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The Villages of MCV’s 
Village-Based Care: Chipoka I

Missed the 2014 MCV Newsletter in the mail? Read it here on the blog. Below is our village profile piece on Chipoka I. You can find other stories from the newsletter on our blog here or access the complete newsletter in PDF  form on our print media page.

As longtime donors know, MCV is NOT an orphanage. It is a village- based orphan care project. This means that aside from the infants living temporarily at Open Arms – next to the MCV campus – the orphans and other vulnerable children supported by MCV live with their extended families  or other care givers in one of the 38 villages in MCV’s catchment area. Our “Village Profiles” series is designed to give our readers a bit of the flavor of each village.

Chief Chipoka, one of only five female chiefs in the MCV area

Chipoka 1: The official story is that several decades ago, the village of Chipoka grew so big that it was decided to divide it in two. (There are several apocryphal stories regarding the split, but these will be left for another day. As will the profile of Chipoka 2.)

A distinctive feature of Chipoka 1 is that the village chief is just one of five female chiefs in the 38-village MCV catchment area. She is an imposing figure – five feet, eight inches and of “traditional build” – but with a warm and disarming smile. She watches over almost 2,000 villagers like a mother hen, and is particularly attentive to the care of orphans.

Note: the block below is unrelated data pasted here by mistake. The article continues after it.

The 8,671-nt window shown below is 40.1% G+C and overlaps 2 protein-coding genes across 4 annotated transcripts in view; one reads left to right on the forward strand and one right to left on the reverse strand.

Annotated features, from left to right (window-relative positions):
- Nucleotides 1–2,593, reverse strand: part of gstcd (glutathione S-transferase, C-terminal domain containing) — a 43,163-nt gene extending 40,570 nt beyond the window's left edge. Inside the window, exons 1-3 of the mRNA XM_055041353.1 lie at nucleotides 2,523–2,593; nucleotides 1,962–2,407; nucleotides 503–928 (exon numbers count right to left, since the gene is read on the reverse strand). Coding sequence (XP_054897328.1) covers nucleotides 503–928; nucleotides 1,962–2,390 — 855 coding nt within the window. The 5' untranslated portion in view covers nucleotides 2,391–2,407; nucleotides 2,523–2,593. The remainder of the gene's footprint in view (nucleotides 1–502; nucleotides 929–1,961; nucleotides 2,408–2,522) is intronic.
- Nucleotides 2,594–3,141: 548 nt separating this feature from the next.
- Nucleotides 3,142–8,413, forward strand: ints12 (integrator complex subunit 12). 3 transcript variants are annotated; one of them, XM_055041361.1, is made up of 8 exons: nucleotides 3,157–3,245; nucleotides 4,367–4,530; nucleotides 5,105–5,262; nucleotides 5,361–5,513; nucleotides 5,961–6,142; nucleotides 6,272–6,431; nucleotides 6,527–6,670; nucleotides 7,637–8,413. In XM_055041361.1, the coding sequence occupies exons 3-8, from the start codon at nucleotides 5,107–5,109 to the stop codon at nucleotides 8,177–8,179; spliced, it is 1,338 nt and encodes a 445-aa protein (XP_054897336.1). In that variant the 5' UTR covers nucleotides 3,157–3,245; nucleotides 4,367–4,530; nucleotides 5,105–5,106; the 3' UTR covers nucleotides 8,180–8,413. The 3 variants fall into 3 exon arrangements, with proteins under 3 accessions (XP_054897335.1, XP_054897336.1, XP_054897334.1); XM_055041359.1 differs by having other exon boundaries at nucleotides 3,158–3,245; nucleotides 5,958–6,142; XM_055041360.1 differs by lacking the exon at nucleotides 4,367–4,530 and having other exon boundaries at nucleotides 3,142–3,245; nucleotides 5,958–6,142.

She wisely chose two excellent volunteers – Stanford Mangani and  Beatrice Mwamadi – to facilitate the identification, placement and ongoing care of orphans within the village, all in coordination with the central staff of MCV. With support from the chief and MCV, the village volunteers oversee the care of 99 orphans in 51 households.

They make sure that 90% of school-age orphans attend school on a regular basis, one of the highest percentages among MCV’s 38 villages. They are also attentive to the needs of preschoolers (and pregnant women), all of whom receive and use insecticide-treated bed-nets, eliminating malaria as a cause of death in these groups for the past four years! And growth studies in preschoolers show not only that orphans are growing as well as non-orphans, but also that both groups in Chipoka 1 are in the top tenth percentile among all the villages.

Chipoka 1 is on Lake Malawi and surrounds Nkopola Lodge, a premier tourist destination on the lake. Thus, the villagers have traditionally had more contact with “Europeans” than most others. Many have employment at the Lodge, and others have pursued carving and other crafts to take advantage of the tourist trade. In fact, Stanford is not only an acclaimed carver, but has taken on numerous apprentices, many of them orphans, as part of his dedication to improving the village economy.

Poverty amid luxury – Chipoka 1 fishermen in the foreground. The tourist resort Nkopola Lodge can be seen in the distance.

Tourism has suffered in Malawi due to the troubles in Zimbabwe. Thus, even with its fortunate location, Chipoka 1 remains desperately poor. There would be no way for the village to care for 99 orphans without the assistance of MCV. And MCV could not help Chipoka 1 without continued assistance from generous donors. When we last saw Stanford, he said, “Please thank the donors for making life possible for our children. May God bless them as they bless us.”

Village Level Support:

Donations of any size go to the direct support of villages such as Chipoka 1. However, we have three levels of major support:

  • Ng’ona (crocodile) $1500 level would sustain a small village.
  • Mvuu (hippopotamus) $2000 level would sustain a mid-sized village.
  • Njobvu (elephant) $2500 level would sustain a larger village.